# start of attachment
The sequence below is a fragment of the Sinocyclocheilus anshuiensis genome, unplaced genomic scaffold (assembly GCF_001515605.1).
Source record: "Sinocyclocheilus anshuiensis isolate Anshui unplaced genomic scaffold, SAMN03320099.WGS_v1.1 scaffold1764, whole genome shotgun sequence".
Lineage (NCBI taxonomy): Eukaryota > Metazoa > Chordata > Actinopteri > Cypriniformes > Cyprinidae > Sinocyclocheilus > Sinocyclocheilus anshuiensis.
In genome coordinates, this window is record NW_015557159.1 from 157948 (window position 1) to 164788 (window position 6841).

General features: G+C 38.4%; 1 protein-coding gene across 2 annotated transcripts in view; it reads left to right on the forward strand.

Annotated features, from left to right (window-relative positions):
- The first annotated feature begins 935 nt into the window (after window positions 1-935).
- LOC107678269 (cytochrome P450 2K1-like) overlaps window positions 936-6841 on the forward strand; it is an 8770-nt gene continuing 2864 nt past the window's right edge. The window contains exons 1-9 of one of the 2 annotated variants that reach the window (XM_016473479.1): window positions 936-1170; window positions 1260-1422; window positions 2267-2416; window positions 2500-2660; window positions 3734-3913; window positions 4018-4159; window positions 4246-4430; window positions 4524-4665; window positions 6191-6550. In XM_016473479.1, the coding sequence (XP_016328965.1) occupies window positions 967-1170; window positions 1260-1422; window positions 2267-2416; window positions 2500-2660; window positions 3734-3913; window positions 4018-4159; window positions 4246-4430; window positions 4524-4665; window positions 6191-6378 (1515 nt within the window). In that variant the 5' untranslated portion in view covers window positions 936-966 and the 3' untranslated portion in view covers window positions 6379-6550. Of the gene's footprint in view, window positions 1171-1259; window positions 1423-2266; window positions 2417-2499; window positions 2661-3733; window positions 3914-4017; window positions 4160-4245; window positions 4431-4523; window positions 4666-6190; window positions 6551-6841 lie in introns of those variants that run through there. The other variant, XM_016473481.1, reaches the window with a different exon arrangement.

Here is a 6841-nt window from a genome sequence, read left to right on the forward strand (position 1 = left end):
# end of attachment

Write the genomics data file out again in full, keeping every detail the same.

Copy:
The sequence below is a fragment of the Sinocyclocheilus anshuiensis genome, unplaced genomic scaffold (assembly GCF_001515605.1).
Source record: "Sinocyclocheilus anshuiensis isolate Anshui unplaced genomic scaffold, SAMN03320099.WGS_v1.1 scaffold1764, whole genome shotgun sequence".
Lineage (NCBI taxonomy): Eukaryota > Metazoa > Chordata > Actinopteri > Cypriniformes > Cyprinidae > Sinocyclocheilus > Sinocyclocheilus anshuiensis.
In genome coordinates, this window is record NW_015557159.1 from 157948 (window position 1) to 164788 (window position 6841).

General features: G+C 38.4%; 1 protein-coding gene across 2 annotated transcripts in view; it reads left to right on the forward strand.

Annotated features, from left to right (window-relative positions):
- The first annotated feature begins 935 nt into the window (after window positions 1-935).
- LOC107678269 (cytochrome P450 2K1-like) overlaps window positions 936-6841 on the forward strand; it is an 8770-nt gene continuing 2864 nt past the window's right edge. The window contains exons 1-9 of one of the 2 annotated variants that reach the window (XM_016473479.1): window positions 936-1170; window positions 1260-1422; window positions 2267-2416; window positions 2500-2660; window positions 3734-3913; window positions 4018-4159; window positions 4246-4430; window positions 4524-4665; window positions 6191-6550. In XM_016473479.1, the coding sequence (XP_016328965.1) occupies window positions 967-1170; window positions 1260-1422; window positions 2267-2416; window positions 2500-2660; window positions 3734-3913; window positions 4018-4159; window positions 4246-4430; window positions 4524-4665; window positions 6191-6378 (1515 nt within the window). In that variant the 5' untranslated portion in view covers window positions 936-966 and the 3' untranslated portion in view covers window positions 6379-6550. Of the gene's footprint in view, window positions 1171-1259; window positions 1423-2266; window positions 2417-2499; window positions 2661-3733; window positions 3914-4017; window positions 4160-4245; window positions 4431-4523; window positions 4666-6190; window positions 6551-6841 lie in introns of those variants that run through there. The other variant, XM_016473481.1, reaches the window with a different exon arrangement.

Here is a 6841-nt window from a genome sequence, read left to right on the forward strand (position 1 = left end):